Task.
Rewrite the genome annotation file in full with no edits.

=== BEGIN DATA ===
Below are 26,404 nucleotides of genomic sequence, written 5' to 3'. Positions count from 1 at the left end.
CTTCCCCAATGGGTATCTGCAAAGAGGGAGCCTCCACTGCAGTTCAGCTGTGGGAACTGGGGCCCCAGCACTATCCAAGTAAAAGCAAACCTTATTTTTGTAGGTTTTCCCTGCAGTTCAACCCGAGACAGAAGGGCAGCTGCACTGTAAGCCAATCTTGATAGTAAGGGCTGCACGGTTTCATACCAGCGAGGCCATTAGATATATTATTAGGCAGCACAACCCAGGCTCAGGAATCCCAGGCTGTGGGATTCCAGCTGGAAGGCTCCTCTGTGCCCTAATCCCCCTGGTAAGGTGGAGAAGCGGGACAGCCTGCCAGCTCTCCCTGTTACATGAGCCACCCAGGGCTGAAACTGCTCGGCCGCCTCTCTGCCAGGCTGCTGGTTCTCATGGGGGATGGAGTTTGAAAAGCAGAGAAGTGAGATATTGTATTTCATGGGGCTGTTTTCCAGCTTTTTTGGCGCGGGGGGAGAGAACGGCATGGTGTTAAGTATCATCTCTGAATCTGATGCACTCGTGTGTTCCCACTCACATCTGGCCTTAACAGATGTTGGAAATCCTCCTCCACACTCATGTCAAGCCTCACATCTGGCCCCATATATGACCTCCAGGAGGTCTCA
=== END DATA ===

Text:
Below are 26,404 nucleotides of genomic sequence, written 5' to 3'. Positions count from 1 at the left end.
CTTCCCCAATGGGTATCTGCAAAGAGGGAGCCTCCACTGCAGTTCAGCTGTGGGAACTGGGGCCCCAGCACTATCCAAGTAAAAGCAAACCTTATTTTTGTAGGTTTTCCCTGCAGTTCAACCCGAGACAGAAGGGCAGCTGCACTGTAAGCCAATCTTGATAGTAAGGGCTGCACGGTTTCATACCAGCGAGGCCATTAGATATATTATTAGGCAGCACAACCCAGGCTCAGGAATCCCAGGCTGTGGGATTCCAGCTGGAAGGCTCCTCTGTGCCCTAATCCCCCTGGTAAGGTGGAGAAGCGGGACAGCCTGCCAGCTCTCCCTGTTACATGAGCCACCCAGGGCTGAAACTGCTCGGCCGCCTCTCTGCCAGGCTGCTGGTTCTCATGGGGGATGGAGTTTGAAAAGCAGAGAAGTGAGATATTGTATTTCATGGGGCTGTTTTCCAGCTTTTTTGGCGCGGGGGGAGAGAACGGCATGGTGTTAAGTATCATCTCTGAATCTGATGCACTCGTGTGTTCCCACTCACATCTGGCCTTAACAGATGTTGGAAATCCTCCTCCACACTCATGTCAAGCCTCACATCTGGCCCCATATATGACCTCCAGGAGGTCTCA